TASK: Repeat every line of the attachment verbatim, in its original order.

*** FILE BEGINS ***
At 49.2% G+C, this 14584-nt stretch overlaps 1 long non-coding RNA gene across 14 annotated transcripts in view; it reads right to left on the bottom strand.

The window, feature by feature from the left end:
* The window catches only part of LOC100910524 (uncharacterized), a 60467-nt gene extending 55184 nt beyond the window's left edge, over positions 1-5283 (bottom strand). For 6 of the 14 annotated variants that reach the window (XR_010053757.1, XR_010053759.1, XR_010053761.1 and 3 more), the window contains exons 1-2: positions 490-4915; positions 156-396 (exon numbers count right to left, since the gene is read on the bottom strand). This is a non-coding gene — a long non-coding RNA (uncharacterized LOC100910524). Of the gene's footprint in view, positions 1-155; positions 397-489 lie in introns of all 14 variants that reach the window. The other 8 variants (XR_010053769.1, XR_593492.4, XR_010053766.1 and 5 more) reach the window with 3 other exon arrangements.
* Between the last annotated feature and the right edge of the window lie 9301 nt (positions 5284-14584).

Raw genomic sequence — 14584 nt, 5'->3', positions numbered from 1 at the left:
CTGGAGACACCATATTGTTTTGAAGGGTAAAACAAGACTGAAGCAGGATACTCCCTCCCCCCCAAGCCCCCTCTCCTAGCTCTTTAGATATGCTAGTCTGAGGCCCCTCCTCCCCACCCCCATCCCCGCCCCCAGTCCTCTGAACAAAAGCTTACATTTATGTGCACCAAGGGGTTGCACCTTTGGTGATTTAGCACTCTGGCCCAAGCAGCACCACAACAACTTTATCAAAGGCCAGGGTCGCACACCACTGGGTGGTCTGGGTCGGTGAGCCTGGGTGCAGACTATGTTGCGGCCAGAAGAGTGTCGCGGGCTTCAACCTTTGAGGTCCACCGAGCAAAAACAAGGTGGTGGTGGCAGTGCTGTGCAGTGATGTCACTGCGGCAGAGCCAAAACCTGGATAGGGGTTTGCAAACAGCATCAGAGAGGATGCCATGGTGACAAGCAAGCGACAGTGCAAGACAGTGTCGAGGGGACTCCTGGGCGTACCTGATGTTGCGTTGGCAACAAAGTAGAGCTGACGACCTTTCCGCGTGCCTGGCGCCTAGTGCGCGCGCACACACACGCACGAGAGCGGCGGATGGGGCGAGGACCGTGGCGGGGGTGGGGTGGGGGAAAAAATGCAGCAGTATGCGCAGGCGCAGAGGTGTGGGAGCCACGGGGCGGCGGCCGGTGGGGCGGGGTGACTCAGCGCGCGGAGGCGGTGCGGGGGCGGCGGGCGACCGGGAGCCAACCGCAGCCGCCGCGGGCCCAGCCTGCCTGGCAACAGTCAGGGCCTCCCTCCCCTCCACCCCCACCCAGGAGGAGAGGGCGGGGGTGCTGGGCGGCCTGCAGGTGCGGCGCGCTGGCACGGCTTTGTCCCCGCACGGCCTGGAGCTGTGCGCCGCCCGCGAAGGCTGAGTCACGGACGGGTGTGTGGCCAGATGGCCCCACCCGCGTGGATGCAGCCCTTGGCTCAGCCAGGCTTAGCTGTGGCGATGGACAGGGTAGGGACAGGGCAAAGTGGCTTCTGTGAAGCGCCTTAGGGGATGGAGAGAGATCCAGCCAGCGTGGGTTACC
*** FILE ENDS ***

At 49.2% G+C, this 14584-nt stretch overlaps 1 long non-coding RNA gene across 14 annotated transcripts in view; it reads right to left on the bottom strand.

The window, feature by feature from the left end:
* The window catches only part of LOC100910524 (uncharacterized), a 60467-nt gene extending 55184 nt beyond the window's left edge, over positions 1-5283 (bottom strand). For 6 of the 14 annotated variants that reach the window (XR_010053757.1, XR_010053759.1, XR_010053761.1 and 3 more), the window contains exons 1-2: positions 490-4915; positions 156-396 (exon numbers count right to left, since the gene is read on the bottom strand). This is a non-coding gene — a long non-coding RNA (uncharacterized LOC100910524). Of the gene's footprint in view, positions 1-155; positions 397-489 lie in introns of all 14 variants that reach the window. The other 8 variants (XR_010053769.1, XR_593492.4, XR_010053766.1 and 5 more) reach the window with 3 other exon arrangements.
* Between the last annotated feature and the right edge of the window lie 9301 nt (positions 5284-14584).

Raw genomic sequence — 14584 nt, 5'->3', positions numbered from 1 at the left:
CTGGAGACACCATATTGTTTTGAAGGGTAAAACAAGACTGAAGCAGGATACTCCCTCCCCCCCAAGCCCCCTCTCCTAGCTCTTTAGATATGCTAGTCTGAGGCCCCTCCTCCCCACCCCCATCCCCGCCCCCAGTCCTCTGAACAAAAGCTTACATTTATGTGCACCAAGGGGTTGCACCTTTGGTGATTTAGCACTCTGGCCCAAGCAGCACCACAACAACTTTATCAAAGGCCAGGGTCGCACACCACTGGGTGGTCTGGGTCGGTGAGCCTGGGTGCAGACTATGTTGCGGCCAGAAGAGTGTCGCGGGCTTCAACCTTTGAGGTCCACCGAGCAAAAACAAGGTGGTGGTGGCAGTGCTGTGCAGTGATGTCACTGCGGCAGAGCCAAAACCTGGATAGGGGTTTGCAAACAGCATCAGAGAGGATGCCATGGTGACAAGCAAGCGACAGTGCAAGACAGTGTCGAGGGGACTCCTGGGCGTACCTGATGTTGCGTTGGCAACAAAGTAGAGCTGACGACCTTTCCGCGTGCCTGGCGCCTAGTGCGCGCGCACACACACGCACGAGAGCGGCGGATGGGGCGAGGACCGTGGCGGGGGTGGGGTGGGGGAAAAAATGCAGCAGTATGCGCAGGCGCAGAGGTGTGGGAGCCACGGGGCGGCGGCCGGTGGGGCGGGGTGACTCAGCGCGCGGAGGCGGTGCGGGGGCGGCGGGCGACCGGGAGCCAACCGCAGCCGCCGCGGGCCCAGCCTGCCTGGCAACAGTCAGGGCCTCCCTCCCCTCCACCCCCACCCAGGAGGAGAGGGCGGGGGTGCTGGGCGGCCTGCAGGTGCGGCGCGCTGGCACGGCTTTGTCCCCGCACGGCCTGGAGCTGTGCGCCGCCCGCGAAGGCTGAGTCACGGACGGGTGTGTGGCCAGATGGCCCCACCCGCGTGGATGCAGCCCTTGGCTCAGCCAGGCTTAGCTGTGGCGATGGACAGGGTAGGGACAGGGCAAAGTGGCTTCTGTGAAGCGCCTTAGGGGATGGAGAGAGATCCAGCCAGCGTGGGTTACC